FORM+CODE: Eye & Brain Candy for the Digital Age
Computational aesthetics, or what typography has to do with Yoko Ono and Richard Dawkins.
By Maria Popova
This season, Princeton Architectural Press, curator of the smart and visually gripping, brings us FORM+CODE — an ambitious, in-depth look at the use of software across art, design and illustration for a wide spectrum of creative disciplines, from data visualization to generative art to motion typography.
The nature of form in the digital age is trapped in the invisible realm of code. Form+Code makes that world visible to the community that stands to gain the most from it: artists and designers.” ~ John Maeda
Elegant and eloquent, compelling yet digestible, the tome — dubbed “a guide to computational aesthetics” — offers a fine piece of eye-and-brain stimulation for the age of digital creativity. It features more than 250 works spanning over 60 years of innovation in art, architecture, product design, cinema, photography, interactive media, typography, game design, artificial intelligence, graphic design, data mapping and countless other manifestations of creative culture.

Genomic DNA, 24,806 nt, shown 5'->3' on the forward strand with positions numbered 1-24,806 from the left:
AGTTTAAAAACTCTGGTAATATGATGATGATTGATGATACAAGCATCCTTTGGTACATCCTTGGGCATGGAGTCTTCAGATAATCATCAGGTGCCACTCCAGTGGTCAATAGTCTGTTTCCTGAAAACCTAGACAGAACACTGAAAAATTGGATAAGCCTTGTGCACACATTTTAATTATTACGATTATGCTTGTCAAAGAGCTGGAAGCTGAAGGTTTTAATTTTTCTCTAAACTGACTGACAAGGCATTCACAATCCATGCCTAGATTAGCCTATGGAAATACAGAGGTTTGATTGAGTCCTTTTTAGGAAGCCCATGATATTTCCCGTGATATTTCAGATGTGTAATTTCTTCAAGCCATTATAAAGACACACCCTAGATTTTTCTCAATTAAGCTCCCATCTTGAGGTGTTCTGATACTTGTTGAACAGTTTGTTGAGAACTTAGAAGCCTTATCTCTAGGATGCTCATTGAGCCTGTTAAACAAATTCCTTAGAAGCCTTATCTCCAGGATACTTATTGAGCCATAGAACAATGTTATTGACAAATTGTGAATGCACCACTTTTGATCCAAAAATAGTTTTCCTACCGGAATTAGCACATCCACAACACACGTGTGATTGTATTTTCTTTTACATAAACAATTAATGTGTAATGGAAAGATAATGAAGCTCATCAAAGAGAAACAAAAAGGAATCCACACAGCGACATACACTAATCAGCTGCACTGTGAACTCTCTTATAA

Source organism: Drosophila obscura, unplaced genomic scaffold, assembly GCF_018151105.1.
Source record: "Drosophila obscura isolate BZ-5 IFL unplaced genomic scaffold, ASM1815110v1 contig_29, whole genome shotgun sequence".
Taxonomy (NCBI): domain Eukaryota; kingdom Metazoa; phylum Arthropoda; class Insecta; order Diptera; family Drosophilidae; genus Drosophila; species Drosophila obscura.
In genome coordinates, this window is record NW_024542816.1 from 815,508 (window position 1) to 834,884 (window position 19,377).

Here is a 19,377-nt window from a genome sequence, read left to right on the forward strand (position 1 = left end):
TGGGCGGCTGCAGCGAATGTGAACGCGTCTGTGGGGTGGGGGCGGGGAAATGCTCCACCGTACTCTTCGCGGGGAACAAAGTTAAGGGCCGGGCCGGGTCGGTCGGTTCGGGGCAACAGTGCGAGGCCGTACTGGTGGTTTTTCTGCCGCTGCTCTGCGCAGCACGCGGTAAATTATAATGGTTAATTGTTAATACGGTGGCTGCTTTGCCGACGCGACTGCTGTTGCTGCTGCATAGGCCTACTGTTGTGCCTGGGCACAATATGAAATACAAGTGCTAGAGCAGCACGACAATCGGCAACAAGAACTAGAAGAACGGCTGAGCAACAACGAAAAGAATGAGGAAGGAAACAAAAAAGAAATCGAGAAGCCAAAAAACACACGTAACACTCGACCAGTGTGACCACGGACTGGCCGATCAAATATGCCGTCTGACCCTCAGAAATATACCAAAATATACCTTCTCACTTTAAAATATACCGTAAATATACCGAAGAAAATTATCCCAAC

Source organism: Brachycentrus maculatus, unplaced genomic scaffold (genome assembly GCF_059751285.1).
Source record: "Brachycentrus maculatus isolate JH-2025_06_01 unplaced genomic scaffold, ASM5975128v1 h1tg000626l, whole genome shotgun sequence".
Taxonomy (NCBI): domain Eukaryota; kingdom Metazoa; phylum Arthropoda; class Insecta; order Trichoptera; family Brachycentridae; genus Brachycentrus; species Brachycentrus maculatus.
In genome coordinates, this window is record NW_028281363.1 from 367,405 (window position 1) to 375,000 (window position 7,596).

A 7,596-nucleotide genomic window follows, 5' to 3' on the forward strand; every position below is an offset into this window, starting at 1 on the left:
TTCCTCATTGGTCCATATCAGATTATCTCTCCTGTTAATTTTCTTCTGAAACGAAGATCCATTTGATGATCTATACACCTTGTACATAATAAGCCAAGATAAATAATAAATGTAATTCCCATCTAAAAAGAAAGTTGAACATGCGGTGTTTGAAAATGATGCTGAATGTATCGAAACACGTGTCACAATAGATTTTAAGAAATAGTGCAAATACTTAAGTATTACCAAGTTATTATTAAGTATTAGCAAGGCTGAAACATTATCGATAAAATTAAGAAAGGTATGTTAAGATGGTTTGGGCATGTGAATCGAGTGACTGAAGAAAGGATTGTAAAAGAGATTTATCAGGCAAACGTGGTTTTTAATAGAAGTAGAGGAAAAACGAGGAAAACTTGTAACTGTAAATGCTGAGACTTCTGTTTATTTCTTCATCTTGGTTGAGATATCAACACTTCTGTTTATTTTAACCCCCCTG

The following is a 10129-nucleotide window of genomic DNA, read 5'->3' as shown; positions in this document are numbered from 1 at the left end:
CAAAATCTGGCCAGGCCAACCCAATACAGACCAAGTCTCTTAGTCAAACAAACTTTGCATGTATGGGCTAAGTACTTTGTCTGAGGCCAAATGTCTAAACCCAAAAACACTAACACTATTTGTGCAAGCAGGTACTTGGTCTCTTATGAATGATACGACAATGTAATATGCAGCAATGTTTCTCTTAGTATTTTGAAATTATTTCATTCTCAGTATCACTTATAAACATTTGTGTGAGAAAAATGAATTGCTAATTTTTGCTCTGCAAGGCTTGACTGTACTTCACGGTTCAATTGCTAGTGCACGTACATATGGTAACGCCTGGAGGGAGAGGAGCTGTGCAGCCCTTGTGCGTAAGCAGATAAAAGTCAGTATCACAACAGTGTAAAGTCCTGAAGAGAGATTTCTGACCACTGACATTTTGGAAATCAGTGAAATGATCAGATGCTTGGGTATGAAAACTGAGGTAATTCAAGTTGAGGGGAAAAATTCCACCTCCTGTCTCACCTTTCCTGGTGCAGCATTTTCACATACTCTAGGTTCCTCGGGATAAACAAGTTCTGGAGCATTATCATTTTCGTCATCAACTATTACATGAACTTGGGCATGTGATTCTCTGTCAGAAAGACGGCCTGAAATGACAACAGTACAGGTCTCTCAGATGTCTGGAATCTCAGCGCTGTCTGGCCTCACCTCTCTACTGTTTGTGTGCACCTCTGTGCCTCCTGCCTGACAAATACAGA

From fascinating historical background to visually mesmerizing showcases to practical guides, the book talks the talk and walks the walk — its website is a digital treat in and of itself, featuring a treasure trove of extras, including code examples and a remarkable library of links to related projects.
FORM+CODE features work by some of our favorite creators and thinkers: Aaron Koblin, Jonathan Harris, Martin Wattenberg, Stefan Sagmeister, and many more across the various facets of culture, including Yoko Ono and Richard Dawkins. Yes, in the same book.
Published October 5, 2010